A new proposed tax

What starts off as a good idea…

“Stop the Student Loan Interest Rate Hike Act of 2012″ is to stop the scheduled jump in Stafford loan interest rates from 3.4 to 6.8 percent that is set to take effect in July. With high college graduate unemployment rates, this seems to make sense. (We will not be getting into a discussion of whether an undergraduate degree in certain majors is worth the debt taken out to obtain the degree. As that thought presumably took place when selecting the college, major, etc. Or why college costs have increased so much).

The bill aims to keep the interest rate on college students’ loans from doubling on July 1, 2012, and would pay for the cost of keeping the current 3.4% loan rate in place by closing what’s seen as an S Corporation employment tax “loophole.” According to a summary of the legislation, the loophole would be closed by requiring those with incomes over $250,000 to include, for purposes of employment taxes, income received from a S Corporation or limited partnership interest in a professional services business.

The change would target only those S Corporations that derive 75% or more of their gross revenues from the services of three or fewer shareholders or where the S Corporation is a partner in a professional service business such as doctors, attorneys, etc.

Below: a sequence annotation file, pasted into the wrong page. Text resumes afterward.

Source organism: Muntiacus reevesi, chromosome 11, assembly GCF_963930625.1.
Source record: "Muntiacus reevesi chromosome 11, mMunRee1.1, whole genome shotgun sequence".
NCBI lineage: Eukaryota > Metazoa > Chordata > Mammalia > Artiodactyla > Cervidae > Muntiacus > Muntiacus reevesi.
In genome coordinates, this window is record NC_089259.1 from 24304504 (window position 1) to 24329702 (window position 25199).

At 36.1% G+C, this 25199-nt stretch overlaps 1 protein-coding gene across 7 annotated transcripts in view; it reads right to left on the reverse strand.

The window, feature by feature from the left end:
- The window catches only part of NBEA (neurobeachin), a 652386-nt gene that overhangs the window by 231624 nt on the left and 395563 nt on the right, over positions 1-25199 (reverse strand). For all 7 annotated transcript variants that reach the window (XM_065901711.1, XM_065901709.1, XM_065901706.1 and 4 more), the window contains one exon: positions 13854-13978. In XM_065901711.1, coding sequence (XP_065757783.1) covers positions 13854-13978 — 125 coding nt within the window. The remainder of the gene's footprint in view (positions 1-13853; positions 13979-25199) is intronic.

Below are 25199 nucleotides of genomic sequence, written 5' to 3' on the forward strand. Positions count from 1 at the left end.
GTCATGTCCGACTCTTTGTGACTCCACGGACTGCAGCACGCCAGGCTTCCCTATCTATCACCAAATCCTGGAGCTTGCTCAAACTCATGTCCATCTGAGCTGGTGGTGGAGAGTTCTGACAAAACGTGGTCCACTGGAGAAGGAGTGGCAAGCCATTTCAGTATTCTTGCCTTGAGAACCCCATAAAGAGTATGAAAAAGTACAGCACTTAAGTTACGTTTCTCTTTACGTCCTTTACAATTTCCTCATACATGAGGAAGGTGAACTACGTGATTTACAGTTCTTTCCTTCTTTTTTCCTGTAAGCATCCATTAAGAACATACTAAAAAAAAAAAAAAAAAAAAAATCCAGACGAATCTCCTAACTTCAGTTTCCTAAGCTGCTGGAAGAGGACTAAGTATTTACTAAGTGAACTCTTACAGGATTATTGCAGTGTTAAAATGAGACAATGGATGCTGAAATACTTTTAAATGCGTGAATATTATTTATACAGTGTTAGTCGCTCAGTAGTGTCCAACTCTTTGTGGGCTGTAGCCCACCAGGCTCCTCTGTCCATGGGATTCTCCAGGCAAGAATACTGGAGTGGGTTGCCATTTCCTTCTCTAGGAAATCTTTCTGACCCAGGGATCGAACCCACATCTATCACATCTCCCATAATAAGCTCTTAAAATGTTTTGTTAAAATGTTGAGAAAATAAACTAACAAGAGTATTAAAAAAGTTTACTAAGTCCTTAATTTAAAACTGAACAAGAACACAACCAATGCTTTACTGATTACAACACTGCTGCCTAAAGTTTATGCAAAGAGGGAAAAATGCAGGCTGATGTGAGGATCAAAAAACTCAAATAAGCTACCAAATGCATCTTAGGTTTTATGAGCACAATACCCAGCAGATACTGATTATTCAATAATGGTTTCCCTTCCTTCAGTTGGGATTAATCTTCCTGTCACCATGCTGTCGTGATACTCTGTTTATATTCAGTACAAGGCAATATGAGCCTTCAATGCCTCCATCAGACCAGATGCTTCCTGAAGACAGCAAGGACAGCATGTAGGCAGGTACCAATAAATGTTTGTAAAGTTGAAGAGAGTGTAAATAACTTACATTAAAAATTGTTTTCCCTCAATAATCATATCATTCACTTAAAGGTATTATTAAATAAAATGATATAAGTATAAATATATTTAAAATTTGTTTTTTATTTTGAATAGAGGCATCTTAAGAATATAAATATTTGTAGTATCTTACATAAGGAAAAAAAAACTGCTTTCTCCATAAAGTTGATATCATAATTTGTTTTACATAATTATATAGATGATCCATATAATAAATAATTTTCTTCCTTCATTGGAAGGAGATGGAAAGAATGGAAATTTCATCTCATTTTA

Under current law, businesses organized as S-corporations don’t pay corporate taxes, and income earned is passed through to shareholders, who report that income on their personal tax returns. But if these shareholders are also employees, they can choose to treat some of their income as business profit — not salary, which lets them escape payroll taxes. But don’t worry – all the income is taxed.

The bill would eliminate that flexibility by requiring those with incomes over $250,000 to include, for purposes of employment taxes, income received from an S-corp or limited partnership interest in a professional service business. This change, however, would only apply to S-corps and partnerships in which more than 75 percent of its gross revenues come from the service of three or fewer shareholders, and only those in fields where most of the earnings come from the performance of services.

It definitely seems that clients this year where very aware of the tax bill and how to not pay more than they should. We will keep an eye on this to see how it develops. This is a very significant change to the long-standing tax rules regarding s-corporations.

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